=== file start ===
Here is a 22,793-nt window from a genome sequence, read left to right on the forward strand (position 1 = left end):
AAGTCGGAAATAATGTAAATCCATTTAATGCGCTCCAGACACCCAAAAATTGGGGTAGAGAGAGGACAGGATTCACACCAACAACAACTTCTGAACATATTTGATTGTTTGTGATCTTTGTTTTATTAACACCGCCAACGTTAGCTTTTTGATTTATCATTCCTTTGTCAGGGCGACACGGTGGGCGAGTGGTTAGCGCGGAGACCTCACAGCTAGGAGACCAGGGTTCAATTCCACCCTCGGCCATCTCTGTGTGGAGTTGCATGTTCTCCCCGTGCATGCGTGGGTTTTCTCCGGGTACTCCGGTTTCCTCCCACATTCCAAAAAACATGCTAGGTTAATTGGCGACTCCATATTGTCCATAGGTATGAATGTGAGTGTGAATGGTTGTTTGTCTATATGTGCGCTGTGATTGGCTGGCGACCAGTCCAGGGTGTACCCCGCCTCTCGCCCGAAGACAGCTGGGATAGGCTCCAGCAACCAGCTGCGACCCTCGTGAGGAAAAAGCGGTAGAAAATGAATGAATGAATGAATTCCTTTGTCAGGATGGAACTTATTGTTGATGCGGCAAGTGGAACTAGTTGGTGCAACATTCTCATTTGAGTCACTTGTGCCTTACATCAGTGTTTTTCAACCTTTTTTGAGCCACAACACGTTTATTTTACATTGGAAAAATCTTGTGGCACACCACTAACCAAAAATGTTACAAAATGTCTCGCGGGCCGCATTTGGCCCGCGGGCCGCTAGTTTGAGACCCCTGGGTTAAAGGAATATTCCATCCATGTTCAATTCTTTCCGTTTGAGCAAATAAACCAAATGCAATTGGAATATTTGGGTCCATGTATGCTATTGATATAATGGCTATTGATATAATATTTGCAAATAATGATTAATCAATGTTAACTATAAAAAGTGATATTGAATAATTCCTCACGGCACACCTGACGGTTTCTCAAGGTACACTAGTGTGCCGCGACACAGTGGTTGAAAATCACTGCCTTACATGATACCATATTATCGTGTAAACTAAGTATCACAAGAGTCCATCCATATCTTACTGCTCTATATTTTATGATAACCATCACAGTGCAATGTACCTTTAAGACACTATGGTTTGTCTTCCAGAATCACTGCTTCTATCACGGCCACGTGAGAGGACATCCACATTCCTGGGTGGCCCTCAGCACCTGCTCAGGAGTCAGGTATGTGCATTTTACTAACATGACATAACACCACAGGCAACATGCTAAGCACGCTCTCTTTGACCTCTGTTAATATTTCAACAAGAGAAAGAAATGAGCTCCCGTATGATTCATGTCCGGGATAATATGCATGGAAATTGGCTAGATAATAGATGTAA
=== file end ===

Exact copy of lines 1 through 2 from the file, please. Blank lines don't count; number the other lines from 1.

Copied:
Here is a 22,793-nt window from a genome sequence, read left to right on the forward strand (position 1 = left end):
AAGTCGGAAATAATGTAAATCCATTTAATGCGCTCCAGACACCCAAAAATTGGGGTAGAGAGAGGACAGGATTCACACCAACAACAACTTCTGAACATATTTGATTGTTTGTGATCTTTGTTTTATTAACACCGCCAACGTTAGCTTTTTGATTTATCATTCCTTTGTCAGGGCGACACGGTGGGCGAGTGGTTAGCGCGGAGACCTCACAGCTAGGAGACCAGGGTTCAATTCCACCCTCGGCCATCTCTGTGTGGAGTTGCATGTTCTCCCCGTGCATGCGTGGGTTTTCTCCGGGTACTCCGGTTTCCTCCCACATTCCAAAAAACATGCTAGGTTAATTGGCGACTCCATATTGTCCATAGGTATGAATGTGAGTGTGAATGGTTGTTTGTCTATATGTGCGCTGTGATTGGCTGGCGACCAGTCCAGGGTGTACCCCGCCTCTCGCCCGAAGACAGCTGGGATAGGCTCCAGCAACCAGCTGCGACCCTCGTGAGGAAAAAGCGGTAGAAAATGAATGAATGAATGAATTCCTTTGTCAGGATGGAACTTATTGTTGATGCGGCAAGTGGAACTAGTTGGTGCAACATTCTCATTTGAGTCACTTGTGCCTTACATCAGTGTTTTTCAACCTTTTTTGAGCCACAACACGTTTATTTTACATTGGAAAAATCTTGTGGCACACCACTAACCAAAAATGTTACAAAATGTCTCGCGGGCCGCATTTGGCCCGCGGGCCGCTAGTTTGAGACCCCTGGGTTAAAGGAATATTCCATCCATGTTCAATTCTTTCCGTTTGAGCAAATAAACCAAATGCAATTGGAATATTTGGGTCCATGTATGCTATTGATATAATGGCTATTGATATAATATTTGCAAATAATGATTAATCAATGTTAACTATAAAAAGTGATATTGAATAATTCCTCACGGCACACCTGACGGTTTCTCAAGGTACACTAGTGTGCCGCGACACAGTGGTTGAAAATCACTGCCTTACATGATACCATATTATCGTGTAAACTAAGTATCACAAGAGTCCATCCATATCTTACTGCTCTATATTTTATGATAACCATCACAGTGCAATGTACCTTTAAGACACTATGGTTTGTCTTCCAGAATCACTGCTTCTATCACGGCCACGTGAGAGGACATCCACATTCCTGGGTGGCCCTCAGCACCTGCTCAGGAGTCAGGTATGTGCATTTTACTAACATGACATAACACCACAGGCAACATGCTAAGCACGCTCTCTTTGACCTCTGTTAATATTTCAACAAGAGAAAGAAATGAGCTCCCGTATGATTCATGTCCGGGATAATATGCATGGAAATTGGCTAGATAATAGATGTAA